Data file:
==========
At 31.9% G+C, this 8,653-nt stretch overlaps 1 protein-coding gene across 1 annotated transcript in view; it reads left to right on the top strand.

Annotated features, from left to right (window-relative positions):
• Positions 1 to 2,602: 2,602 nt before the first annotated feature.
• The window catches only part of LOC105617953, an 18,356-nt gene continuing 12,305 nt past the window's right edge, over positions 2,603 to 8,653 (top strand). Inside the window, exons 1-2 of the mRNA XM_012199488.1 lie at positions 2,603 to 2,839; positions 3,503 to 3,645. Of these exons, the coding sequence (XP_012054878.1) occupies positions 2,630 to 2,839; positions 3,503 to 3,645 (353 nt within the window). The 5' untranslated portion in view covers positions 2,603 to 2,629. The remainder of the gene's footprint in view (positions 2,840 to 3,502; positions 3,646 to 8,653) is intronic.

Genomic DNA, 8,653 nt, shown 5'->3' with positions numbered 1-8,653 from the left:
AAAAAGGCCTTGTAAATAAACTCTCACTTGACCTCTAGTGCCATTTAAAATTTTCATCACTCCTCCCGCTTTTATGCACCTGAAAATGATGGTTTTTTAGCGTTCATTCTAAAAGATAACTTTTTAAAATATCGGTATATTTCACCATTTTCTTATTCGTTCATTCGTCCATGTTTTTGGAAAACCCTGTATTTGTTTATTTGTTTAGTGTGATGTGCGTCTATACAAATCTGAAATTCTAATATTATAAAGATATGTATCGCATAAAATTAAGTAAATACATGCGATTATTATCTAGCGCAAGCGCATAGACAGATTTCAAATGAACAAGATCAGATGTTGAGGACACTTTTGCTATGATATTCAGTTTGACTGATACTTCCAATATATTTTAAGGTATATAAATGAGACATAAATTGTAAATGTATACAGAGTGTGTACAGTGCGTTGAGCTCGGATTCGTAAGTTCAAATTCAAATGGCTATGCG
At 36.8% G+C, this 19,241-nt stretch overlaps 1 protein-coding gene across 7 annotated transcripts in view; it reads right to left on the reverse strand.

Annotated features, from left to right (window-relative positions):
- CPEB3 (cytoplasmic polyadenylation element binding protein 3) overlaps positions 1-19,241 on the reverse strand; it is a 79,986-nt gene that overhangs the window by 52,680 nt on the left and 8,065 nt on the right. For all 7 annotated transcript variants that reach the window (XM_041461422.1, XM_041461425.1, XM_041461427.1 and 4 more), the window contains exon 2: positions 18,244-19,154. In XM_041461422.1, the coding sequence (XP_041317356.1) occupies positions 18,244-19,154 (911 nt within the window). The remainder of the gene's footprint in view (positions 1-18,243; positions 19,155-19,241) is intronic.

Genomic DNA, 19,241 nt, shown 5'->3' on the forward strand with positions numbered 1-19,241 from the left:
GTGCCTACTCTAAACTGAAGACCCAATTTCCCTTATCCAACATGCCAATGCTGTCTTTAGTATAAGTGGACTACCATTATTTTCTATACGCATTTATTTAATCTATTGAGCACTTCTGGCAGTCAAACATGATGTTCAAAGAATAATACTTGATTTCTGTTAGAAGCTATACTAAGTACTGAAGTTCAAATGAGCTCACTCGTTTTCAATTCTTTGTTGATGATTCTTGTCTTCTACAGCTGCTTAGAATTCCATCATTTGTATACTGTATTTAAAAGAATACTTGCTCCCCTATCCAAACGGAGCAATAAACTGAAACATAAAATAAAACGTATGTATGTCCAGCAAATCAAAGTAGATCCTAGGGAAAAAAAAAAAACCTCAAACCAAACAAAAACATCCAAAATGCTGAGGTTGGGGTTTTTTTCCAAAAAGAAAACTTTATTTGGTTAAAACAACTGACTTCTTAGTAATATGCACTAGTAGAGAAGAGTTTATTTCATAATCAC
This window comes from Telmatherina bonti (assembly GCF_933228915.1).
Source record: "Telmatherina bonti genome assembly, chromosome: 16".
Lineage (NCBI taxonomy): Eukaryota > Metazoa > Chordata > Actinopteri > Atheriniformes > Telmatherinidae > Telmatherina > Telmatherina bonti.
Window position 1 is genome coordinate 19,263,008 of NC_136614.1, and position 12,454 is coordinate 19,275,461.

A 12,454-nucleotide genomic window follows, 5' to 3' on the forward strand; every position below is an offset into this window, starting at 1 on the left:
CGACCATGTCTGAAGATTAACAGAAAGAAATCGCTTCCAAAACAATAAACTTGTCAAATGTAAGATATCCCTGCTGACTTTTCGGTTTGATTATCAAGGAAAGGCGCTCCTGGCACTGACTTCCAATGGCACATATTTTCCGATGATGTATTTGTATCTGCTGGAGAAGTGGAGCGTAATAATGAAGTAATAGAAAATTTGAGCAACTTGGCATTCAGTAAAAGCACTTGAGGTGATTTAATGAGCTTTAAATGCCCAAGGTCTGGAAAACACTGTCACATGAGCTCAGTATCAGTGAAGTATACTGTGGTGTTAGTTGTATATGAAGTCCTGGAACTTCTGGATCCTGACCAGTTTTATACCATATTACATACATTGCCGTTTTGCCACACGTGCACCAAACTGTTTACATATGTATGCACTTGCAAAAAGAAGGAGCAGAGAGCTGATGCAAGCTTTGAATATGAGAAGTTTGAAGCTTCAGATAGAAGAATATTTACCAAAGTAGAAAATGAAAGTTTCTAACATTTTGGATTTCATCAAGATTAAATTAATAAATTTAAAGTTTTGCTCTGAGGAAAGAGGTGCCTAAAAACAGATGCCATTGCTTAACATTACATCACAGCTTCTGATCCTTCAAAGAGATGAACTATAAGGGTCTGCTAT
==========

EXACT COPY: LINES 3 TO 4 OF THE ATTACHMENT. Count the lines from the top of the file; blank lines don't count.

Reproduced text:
• Positions 1 to 2,602: 2,602 nt before the first annotated feature.
• The window catches only part of LOC105617953, an 18,356-nt gene continuing 12,305 nt past the window's right edge, over positions 2,603 to 8,653 (top strand). Inside the window, exons 1-2 of the mRNA XM_012199488.1 lie at positions 2,603 to 2,839; positions 3,503 to 3,645. Of these exons, the coding sequence (XP_012054878.1) occupies positions 2,630 to 2,839; positions 3,503 to 3,645 (353 nt within the window). The 5' untranslated portion in view covers positions 2,603 to 2,629. The remainder of the gene's footprint in view (positions 2,840 to 3,502; positions 3,646 to 8,653) is intronic.